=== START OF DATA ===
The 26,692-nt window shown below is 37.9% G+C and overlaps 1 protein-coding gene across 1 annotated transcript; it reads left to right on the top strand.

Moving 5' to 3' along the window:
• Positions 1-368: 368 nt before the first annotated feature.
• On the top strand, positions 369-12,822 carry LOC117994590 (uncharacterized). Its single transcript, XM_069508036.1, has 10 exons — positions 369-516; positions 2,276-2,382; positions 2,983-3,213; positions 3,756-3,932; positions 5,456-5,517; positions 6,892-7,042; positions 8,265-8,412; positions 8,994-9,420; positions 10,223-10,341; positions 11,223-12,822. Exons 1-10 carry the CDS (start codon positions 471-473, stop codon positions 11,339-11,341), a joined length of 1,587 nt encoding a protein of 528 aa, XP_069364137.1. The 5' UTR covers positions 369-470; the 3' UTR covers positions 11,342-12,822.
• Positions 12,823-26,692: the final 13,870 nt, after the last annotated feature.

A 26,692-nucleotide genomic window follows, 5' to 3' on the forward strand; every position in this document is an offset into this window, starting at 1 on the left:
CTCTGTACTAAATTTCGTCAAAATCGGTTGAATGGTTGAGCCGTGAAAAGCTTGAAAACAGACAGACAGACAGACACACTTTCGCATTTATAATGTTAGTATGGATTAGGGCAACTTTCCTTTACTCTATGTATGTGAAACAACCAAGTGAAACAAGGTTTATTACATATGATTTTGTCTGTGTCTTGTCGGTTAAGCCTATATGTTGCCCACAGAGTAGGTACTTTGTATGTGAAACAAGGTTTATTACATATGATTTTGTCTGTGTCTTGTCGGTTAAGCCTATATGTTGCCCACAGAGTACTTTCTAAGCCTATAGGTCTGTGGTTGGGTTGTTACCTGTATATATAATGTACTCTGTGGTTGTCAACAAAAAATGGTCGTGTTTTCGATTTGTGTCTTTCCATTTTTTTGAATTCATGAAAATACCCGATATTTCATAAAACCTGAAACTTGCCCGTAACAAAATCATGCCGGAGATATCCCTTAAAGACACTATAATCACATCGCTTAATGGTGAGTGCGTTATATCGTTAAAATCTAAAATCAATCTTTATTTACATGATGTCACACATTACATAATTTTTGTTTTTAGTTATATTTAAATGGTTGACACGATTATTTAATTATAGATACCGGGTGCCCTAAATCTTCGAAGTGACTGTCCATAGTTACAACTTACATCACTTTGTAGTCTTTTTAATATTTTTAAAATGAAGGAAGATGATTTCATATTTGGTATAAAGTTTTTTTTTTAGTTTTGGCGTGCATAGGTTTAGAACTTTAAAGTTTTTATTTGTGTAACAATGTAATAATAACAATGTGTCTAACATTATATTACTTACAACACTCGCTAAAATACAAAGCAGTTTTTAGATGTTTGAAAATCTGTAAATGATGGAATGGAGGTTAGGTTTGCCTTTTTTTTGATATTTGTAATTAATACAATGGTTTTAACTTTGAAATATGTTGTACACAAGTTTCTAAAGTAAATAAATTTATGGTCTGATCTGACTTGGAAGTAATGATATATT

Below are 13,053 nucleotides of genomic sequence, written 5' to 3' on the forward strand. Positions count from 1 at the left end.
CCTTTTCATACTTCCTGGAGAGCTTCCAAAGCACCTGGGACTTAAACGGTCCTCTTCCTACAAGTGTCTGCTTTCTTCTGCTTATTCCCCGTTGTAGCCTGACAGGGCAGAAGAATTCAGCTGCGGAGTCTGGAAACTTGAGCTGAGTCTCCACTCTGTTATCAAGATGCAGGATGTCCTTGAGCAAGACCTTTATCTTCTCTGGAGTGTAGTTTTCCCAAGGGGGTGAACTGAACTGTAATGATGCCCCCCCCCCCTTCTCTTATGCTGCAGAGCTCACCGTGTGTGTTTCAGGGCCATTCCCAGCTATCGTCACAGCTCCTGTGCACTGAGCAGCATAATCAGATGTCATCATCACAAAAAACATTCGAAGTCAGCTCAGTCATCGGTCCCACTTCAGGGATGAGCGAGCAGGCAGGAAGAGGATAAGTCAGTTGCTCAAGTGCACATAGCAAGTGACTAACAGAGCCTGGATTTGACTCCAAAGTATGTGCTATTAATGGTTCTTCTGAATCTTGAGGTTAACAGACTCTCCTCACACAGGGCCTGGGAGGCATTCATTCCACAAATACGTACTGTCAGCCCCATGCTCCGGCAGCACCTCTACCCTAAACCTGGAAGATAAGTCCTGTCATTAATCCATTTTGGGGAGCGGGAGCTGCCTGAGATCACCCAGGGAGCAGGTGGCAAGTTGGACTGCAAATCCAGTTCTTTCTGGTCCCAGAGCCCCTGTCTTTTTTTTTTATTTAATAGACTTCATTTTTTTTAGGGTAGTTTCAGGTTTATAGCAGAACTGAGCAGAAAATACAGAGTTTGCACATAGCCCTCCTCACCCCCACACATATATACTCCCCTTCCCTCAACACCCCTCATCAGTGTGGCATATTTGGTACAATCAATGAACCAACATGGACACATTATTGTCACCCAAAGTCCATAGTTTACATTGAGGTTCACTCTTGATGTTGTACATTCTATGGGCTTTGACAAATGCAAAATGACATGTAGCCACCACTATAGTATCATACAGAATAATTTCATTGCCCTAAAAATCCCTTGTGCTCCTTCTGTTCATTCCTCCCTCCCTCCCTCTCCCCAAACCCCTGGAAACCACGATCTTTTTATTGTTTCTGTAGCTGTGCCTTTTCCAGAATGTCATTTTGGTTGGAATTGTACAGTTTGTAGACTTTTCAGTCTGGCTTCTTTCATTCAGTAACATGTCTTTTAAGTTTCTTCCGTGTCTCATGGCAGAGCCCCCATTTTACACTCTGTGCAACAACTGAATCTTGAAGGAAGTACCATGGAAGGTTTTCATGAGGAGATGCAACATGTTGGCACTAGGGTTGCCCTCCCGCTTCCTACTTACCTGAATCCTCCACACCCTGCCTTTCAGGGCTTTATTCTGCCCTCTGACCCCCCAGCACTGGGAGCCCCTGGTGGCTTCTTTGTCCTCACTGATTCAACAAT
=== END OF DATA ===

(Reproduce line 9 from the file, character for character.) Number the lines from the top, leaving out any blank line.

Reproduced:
CCTTTTCATACTTCCTGGAGAGCTTCCAAAGCACCTGGGACTTAAACGGTCCTCTTCCTACAAGTGTCTGCTTTCTTCTGCTTATTCCCCGTTGTAGCCTGACAGGGCAGAAGAATTCAGCTGCGGAGTCTGGAAACTTGAGCTGAGTCTCCACTCTGTTATCAAGATGCAGGATGTCCTTGAGCAAGACCTTTATCTTCTCTGGAGTGTAGTTTTCCCAAGGGGGTGAACTGAACTGTAATGATGCCCCCCCCCCCTTCTCTTATGCTGCAGAGCTCACCGTGTGTGTTTCAGGGCCATTCCCAGCTATCGTCACAGCTCCTGTGCACTGAGCAGCATAATCAGATGTCATCATCACAAAAAACATTCGAAGTCAGCTCAGTCATCGGTCCCACTTCAGGGATGAGCGAGCAGGCAGGAAGAGGATAAGTCAGTTGCTCAAGTGCACATAGCAAGTGACTAACAGAGCCTGGATTTGACTCCAAAGTATGTGCTATTAATGGTTCTTCTGAATCTTGAGGTTAACAGACTCTCCTCACACAGGGCCTGGGAGGCATTCATTCCACAAATACGTACTGTCAGCCCCATGCTCCGGCAGCACCTCTACCCTAAACCTGGAAGATAAGTCCTGTCATTAATCCATTTTGGGGAGCGGGAGCTGCCTGAGATCACCCAGGGAGCAGGTGGCAAGTTGGACTGCAAATCCAGTTCTTTCTGGTCCCAGAGCCCCTGTCTTTTTTTTTTATTTAATAGACTTCATTTTTTTTAGGGTAGTTTCAGGTTTATAGCAGAACTGAGCAGAAAATACAGAGTTTGCACATAGCCCTCCTCACCCCCACACATATATACTCCCCTTCCCTCAACACCCCTCATCAGTGTGGCATATTTGGTACAATCAATGAACCAACATGGACACATTATTGTCACCCAAAGTCCATAGTTTACATTGAGGTTCACTCTTGATGTTGTACATTCTATGGGCTTTGACAAATGCAAAATGACATGTAGCCACCACTATAGTATCATACAGAATAATTTCATTGCCCTAAAAATCCCTTGTGCTCCTTCTGTTCATTCCTCCCTCCCTCCCTCTCCCCAAACCCCTGGAAACCACGATCTTTTTATTGTTTCTGTAGCTGTGCCTTTTCCAGAATGTCATTTTGGTTGGAATTGTACAGTTTGTAGACTTTTCAGTCTGGCTTCTTTCATTCAGTAACATGTCTTTTAAGTTTCTTCCGTGTCTCATGGCAGAGCCCCCATTTTACACTCTGTGCAACAACTGAATCTTGAAGGAAGTACCATGGAAGGTTTTCATGAGGAGATGCAACATGTTGGCACTAGGGTTGCCCTCCCGCTTCCTACTTACCTGAATCCTCCACACCCTGCCTTTCAGGGCTTTATTCTGCCCTCTGACCCCCCAGCACTGGGAGCCCCTGGTGGCTTCTTTGTCCTCACTGATTCAACAAT